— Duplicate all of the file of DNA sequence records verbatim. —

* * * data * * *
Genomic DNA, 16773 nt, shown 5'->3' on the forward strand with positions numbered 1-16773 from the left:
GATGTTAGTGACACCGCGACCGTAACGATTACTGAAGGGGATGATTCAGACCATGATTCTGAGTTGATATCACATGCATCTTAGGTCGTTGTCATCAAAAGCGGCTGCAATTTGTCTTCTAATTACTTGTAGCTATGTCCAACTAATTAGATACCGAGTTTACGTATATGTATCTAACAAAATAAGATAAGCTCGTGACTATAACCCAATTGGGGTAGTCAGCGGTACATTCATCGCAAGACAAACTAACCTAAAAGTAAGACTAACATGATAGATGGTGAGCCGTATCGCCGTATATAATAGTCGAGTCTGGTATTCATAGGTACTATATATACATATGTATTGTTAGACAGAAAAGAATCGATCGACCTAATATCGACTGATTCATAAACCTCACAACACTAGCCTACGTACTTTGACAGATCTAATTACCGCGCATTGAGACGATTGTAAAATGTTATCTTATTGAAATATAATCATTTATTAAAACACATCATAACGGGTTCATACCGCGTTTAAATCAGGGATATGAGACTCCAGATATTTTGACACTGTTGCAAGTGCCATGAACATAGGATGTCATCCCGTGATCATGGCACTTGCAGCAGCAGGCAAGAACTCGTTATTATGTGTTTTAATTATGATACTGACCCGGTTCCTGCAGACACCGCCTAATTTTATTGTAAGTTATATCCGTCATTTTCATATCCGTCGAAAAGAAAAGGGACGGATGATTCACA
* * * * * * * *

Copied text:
Genomic DNA, 16773 nt, shown 5'->3' on the forward strand with positions numbered 1-16773 from the left:
GATGTTAGTGACACCGCGACCGTAACGATTACTGAAGGGGATGATTCAGACCATGATTCTGAGTTGATATCACATGCATCTTAGGTCGTTGTCATCAAAAGCGGCTGCAATTTGTCTTCTAATTACTTGTAGCTATGTCCAACTAATTAGATACCGAGTTTACGTATATGTATCTAACAAAATAAGATAAGCTCGTGACTATAACCCAATTGGGGTAGTCAGCGGTACATTCATCGCAAGACAAACTAACCTAAAAGTAAGACTAACATGATAGATGGTGAGCCGTATCGCCGTATATAATAGTCGAGTCTGGTATTCATAGGTACTATATATACATATGTATTGTTAGACAGAAAAGAATCGATCGACCTAATATCGACTGATTCATAAACCTCACAACACTAGCCTACGTACTTTGACAGATCTAATTACCGCGCATTGAGACGATTGTAAAATGTTATCTTATTGAAATATAATCATTTATTAAAACACATCATAACGGGTTCATACCGCGTTTAAATCAGGGATATGAGACTCCAGATATTTTGACACTGTTGCAAGTGCCATGAACATAGGATGTCATCCCGTGATCATGGCACTTGCAGCAGCAGGCAAGAACTCGTTATTATGTGTTTTAATTATGATACTGACCCGGTTCCTGCAGACACCGCCTAATTTTATTGTAAGTTATATCCGTCATTTTCATATCCGTCGAAAAGAAAAGGGACGGATGATTCACA